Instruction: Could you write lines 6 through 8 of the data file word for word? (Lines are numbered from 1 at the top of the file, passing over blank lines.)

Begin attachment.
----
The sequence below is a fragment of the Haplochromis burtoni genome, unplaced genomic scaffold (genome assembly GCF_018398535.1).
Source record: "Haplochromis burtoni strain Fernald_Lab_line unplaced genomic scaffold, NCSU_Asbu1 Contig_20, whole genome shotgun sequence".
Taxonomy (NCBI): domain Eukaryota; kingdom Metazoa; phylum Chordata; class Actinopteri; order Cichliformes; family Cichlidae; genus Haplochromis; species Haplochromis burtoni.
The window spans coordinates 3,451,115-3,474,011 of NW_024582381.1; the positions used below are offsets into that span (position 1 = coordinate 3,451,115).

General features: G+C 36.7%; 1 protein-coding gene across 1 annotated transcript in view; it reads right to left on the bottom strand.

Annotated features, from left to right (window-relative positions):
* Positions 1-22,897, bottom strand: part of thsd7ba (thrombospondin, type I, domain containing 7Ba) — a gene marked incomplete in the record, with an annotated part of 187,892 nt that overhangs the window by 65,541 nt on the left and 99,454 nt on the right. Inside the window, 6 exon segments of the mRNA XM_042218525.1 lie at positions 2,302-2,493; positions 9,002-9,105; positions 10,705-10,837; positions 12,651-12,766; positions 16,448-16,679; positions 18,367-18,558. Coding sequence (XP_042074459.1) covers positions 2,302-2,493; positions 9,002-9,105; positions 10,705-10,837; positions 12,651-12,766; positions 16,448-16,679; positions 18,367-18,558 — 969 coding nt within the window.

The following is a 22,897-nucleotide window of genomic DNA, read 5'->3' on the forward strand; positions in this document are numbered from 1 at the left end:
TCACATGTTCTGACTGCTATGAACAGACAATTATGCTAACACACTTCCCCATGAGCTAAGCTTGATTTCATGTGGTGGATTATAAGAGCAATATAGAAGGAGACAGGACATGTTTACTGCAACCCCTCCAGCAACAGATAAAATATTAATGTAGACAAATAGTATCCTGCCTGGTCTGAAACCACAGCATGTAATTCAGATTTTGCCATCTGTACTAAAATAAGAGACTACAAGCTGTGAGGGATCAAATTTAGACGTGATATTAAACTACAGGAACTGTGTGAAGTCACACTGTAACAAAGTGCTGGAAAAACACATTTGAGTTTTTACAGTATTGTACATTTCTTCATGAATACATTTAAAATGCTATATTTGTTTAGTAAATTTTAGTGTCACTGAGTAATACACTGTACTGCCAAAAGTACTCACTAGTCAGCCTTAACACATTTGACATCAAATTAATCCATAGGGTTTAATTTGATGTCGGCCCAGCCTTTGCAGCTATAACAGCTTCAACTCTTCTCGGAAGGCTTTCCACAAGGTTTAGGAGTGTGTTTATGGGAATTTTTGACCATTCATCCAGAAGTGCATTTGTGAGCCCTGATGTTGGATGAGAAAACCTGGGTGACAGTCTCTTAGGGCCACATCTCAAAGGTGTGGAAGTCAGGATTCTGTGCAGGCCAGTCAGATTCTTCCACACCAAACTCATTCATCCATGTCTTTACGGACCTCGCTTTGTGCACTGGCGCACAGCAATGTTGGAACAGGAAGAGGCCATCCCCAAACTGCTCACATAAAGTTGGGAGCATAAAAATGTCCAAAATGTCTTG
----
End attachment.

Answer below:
Annotated features, from left to right (window-relative positions):
* Positions 1-22,897, bottom strand: part of thsd7ba (thrombospondin, type I, domain containing 7Ba) — a gene marked incomplete in the record, with an annotated part of 187,892 nt that overhangs the window by 65,541 nt on the left and 99,454 nt on the right. Inside the window, 6 exon segments of the mRNA XM_042218525.1 lie at positions 2,302-2,493; positions 9,002-9,105; positions 10,705-10,837; positions 12,651-12,766; positions 16,448-16,679; positions 18,367-18,558. Coding sequence (XP_042074459.1) covers positions 2,302-2,493; positions 9,002-9,105; positions 10,705-10,837; positions 12,651-12,766; positions 16,448-16,679; positions 18,367-18,558 — 969 coding nt within the window.

The following is a 22,897-nucleotide window of genomic DNA, read 5'->3' on the forward strand; positions in this document are numbered from 1 at the left end: